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Tough Ceramics
Materials with a seashell-like microstructure resist fracturing

Source: “Tough, Bio-Inspired Hybrid Materials”
Robert Ritchie et al.
Science
322: 1516-1520

Results: A composite ceramic whose microscale structure mimics that of nacre, or ­abalone shell, is the toughest (that is, the most resistant to fracturing) ever made. Composed of microscale bricks of an aluminum oxide ceramic cushioned by a polymer filling, it has properties comparable to those of aluminum alloys and is twice as tough as the best structural ceramics.

Why it matters: Ceramics are lightweight and strong, but when pushed past their limits, they fail catastrophically–fracturing rather than bending, as materials such as steel would. That has limited their use as structural materials. The new materials, which exceed the toughness of nacre, could replace heavier structural materials in ­vehicles, improving fuel efficiency. They could also do double duty as insulation and structural support for buildings.

Methods: Researchers at the University of California, Berkeley, and the Lawrence Berkeley National Laboratory created the material with the help of directional freezing of ice, a technique that one of them, Antoni ­Tomsia, refined. The researchers mixed aluminum oxide with water and froze the mixture by drawing the heat out from one side, which caused the ice to form distinct shapes. The ice served as a template, producing multiple layers of long, thin crystals of aluminum oxide, with microscopic bridges of the ceramic between the layers. After removing the water, the researchers crushed the aluminum oxide into tiny bricklike structures. Then they added a polymer “mortar” (polymethyl methacrylate) that created a cushion between the brittle bricks. The composite material is 300 times tougher than either constituent alone.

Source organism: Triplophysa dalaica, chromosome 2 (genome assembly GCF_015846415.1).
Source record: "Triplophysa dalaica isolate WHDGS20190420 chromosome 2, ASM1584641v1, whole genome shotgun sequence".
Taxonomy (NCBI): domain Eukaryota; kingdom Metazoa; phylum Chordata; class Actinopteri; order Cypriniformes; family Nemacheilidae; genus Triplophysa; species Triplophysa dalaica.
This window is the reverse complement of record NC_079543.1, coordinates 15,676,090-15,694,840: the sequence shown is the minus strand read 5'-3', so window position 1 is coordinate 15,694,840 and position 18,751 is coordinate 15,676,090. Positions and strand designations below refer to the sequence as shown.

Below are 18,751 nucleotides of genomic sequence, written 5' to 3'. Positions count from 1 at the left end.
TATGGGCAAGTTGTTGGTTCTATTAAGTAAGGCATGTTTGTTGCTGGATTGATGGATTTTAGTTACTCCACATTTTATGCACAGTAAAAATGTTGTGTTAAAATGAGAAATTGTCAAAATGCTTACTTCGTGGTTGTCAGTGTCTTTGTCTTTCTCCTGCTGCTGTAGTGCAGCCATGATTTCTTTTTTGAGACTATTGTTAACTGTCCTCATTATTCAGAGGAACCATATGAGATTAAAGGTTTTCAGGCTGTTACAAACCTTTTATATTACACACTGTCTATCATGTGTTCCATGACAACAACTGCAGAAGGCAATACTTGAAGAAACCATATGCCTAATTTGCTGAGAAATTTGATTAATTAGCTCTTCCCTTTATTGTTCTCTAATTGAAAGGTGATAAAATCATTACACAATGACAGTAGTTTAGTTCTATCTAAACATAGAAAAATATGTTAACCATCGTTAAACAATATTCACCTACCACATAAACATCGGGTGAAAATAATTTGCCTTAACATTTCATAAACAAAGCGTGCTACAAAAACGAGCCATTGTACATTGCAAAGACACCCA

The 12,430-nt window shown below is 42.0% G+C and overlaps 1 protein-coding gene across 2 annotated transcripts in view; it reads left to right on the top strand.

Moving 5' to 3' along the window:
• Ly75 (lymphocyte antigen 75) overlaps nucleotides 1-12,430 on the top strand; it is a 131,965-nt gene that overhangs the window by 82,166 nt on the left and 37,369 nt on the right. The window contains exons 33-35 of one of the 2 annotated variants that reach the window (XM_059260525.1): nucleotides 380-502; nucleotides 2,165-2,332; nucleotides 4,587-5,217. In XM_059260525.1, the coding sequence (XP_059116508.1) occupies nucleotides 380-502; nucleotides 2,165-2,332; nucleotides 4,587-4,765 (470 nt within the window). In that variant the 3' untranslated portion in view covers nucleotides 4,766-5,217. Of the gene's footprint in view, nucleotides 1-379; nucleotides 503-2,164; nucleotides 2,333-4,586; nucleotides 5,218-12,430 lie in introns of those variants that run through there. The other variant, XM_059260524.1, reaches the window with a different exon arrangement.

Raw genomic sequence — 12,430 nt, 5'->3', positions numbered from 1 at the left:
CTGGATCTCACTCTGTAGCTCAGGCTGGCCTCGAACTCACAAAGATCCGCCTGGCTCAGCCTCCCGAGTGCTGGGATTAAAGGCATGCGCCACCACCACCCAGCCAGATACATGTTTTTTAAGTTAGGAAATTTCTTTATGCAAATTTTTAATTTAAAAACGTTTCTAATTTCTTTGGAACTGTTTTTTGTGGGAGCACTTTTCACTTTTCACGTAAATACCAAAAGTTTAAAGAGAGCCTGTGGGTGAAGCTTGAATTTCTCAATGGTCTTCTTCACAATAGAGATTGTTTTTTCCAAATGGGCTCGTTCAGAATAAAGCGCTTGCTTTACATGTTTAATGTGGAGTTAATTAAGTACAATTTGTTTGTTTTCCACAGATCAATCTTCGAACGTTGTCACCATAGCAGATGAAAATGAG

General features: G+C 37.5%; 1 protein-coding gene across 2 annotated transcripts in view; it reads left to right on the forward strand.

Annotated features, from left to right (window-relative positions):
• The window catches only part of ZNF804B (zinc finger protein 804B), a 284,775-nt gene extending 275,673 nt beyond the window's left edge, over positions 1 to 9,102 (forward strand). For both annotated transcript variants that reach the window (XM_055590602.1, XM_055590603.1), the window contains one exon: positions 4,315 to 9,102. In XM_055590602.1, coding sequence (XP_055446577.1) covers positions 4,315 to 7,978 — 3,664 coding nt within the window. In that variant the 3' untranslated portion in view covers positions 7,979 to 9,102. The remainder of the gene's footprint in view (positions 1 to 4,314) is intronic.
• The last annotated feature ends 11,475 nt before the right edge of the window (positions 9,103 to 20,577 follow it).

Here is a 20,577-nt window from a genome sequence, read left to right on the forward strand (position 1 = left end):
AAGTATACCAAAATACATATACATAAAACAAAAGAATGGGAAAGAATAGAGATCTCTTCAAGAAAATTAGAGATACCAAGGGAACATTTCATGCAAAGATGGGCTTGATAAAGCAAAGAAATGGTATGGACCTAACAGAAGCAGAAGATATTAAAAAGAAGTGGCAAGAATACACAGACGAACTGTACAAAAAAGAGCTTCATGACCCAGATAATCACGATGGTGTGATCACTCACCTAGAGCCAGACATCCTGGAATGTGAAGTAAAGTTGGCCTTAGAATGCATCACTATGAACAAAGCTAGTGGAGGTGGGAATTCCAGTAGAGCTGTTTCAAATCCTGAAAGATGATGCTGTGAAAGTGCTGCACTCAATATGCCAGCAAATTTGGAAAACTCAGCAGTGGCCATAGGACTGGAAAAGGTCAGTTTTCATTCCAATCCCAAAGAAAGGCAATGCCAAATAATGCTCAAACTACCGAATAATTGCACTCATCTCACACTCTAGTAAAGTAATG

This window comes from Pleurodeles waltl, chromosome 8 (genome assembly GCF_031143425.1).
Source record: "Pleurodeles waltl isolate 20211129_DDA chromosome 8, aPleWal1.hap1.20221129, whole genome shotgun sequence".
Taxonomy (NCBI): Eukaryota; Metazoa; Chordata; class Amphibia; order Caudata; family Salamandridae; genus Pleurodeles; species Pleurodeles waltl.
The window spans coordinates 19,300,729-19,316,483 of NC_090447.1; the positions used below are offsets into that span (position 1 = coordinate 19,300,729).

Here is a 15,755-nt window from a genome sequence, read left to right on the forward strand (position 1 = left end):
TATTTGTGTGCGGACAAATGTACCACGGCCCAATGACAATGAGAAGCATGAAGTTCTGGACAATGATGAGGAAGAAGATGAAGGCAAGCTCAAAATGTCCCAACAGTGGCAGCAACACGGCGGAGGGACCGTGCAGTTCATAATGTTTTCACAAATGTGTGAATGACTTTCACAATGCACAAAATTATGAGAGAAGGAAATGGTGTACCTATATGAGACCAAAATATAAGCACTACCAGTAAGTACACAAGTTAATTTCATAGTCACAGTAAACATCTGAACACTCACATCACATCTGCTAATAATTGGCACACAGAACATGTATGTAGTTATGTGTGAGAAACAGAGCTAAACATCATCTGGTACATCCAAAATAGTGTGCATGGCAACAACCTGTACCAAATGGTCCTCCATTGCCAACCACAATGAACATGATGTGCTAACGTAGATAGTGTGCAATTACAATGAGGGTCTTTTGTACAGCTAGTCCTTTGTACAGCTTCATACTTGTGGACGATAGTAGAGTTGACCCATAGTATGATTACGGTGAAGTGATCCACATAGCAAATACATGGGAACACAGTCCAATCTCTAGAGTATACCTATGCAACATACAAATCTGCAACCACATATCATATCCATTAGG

Next steps: The structure of the ceramic very closely mimics that of nacre, but nacre’s structural elements are on the order of nanometers, not micrometers. By making the bricks smaller and closer together, the Berkeley researchers hope to achieve a tougher material. They are also exploring ways to replace the polymer with other materials, in order to increase the ceramic’s tolerance of high temperatures.

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Credit: Seung Woo Lee/ Journal of the American Chemical Society

Tagged: Energy, Materials

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